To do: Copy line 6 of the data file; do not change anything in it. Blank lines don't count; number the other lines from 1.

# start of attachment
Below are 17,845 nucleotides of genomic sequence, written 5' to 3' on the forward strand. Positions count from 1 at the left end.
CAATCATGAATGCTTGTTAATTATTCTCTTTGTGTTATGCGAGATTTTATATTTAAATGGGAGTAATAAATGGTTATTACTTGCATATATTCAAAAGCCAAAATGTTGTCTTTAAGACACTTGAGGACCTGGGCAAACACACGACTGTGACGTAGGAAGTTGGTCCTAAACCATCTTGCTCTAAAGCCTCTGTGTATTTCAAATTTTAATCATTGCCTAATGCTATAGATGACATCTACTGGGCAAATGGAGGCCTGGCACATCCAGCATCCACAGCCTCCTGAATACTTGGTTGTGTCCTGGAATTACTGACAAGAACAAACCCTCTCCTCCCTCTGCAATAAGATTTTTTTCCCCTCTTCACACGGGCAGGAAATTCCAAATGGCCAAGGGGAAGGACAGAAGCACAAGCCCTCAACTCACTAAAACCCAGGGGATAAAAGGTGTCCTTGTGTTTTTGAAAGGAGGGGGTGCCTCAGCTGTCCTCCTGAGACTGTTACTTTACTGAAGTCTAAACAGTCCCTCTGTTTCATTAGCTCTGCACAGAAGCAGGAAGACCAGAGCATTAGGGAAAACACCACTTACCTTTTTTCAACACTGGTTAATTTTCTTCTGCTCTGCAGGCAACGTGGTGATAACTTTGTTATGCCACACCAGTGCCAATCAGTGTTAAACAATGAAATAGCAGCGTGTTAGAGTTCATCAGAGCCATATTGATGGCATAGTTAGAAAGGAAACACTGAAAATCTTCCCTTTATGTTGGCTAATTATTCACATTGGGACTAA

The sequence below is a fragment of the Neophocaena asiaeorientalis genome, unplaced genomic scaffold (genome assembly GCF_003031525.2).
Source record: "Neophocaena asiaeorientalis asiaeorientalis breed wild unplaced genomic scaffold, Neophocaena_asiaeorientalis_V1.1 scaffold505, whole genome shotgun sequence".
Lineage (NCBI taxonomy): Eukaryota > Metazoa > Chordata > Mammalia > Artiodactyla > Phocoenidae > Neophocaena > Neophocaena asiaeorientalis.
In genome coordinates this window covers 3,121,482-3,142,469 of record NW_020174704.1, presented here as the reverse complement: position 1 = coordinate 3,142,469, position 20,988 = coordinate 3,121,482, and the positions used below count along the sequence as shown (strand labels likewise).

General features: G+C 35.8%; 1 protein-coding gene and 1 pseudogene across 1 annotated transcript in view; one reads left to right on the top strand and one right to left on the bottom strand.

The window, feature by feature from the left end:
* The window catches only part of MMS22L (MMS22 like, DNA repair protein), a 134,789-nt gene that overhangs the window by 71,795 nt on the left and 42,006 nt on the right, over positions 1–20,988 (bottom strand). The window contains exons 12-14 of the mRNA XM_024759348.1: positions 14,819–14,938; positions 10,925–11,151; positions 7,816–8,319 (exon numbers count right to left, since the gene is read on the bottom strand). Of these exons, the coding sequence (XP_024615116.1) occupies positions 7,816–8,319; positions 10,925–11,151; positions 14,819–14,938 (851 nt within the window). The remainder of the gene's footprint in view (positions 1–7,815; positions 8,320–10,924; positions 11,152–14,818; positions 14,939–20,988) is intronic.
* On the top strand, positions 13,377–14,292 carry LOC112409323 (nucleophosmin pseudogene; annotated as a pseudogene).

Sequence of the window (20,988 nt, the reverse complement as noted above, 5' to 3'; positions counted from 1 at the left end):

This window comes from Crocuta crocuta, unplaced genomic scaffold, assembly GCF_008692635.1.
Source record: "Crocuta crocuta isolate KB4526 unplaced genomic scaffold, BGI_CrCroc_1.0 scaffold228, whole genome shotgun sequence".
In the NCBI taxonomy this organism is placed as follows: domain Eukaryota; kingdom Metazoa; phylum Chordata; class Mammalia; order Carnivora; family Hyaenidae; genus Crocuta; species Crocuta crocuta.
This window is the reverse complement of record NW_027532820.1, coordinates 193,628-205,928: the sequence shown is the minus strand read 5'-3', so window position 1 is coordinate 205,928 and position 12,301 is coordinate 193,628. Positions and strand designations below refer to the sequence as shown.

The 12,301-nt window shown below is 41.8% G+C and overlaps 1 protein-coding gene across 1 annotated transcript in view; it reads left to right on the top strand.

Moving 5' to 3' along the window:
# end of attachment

In genome coordinates this window covers 3,121,482-3,142,469 of record NW_020174704.1, presented here as the reverse complement: position 1 = coordinate 3,142,469, position 20,988 = coordinate 3,121,482, and the positions used below count along the sequence as shown (strand labels likewise).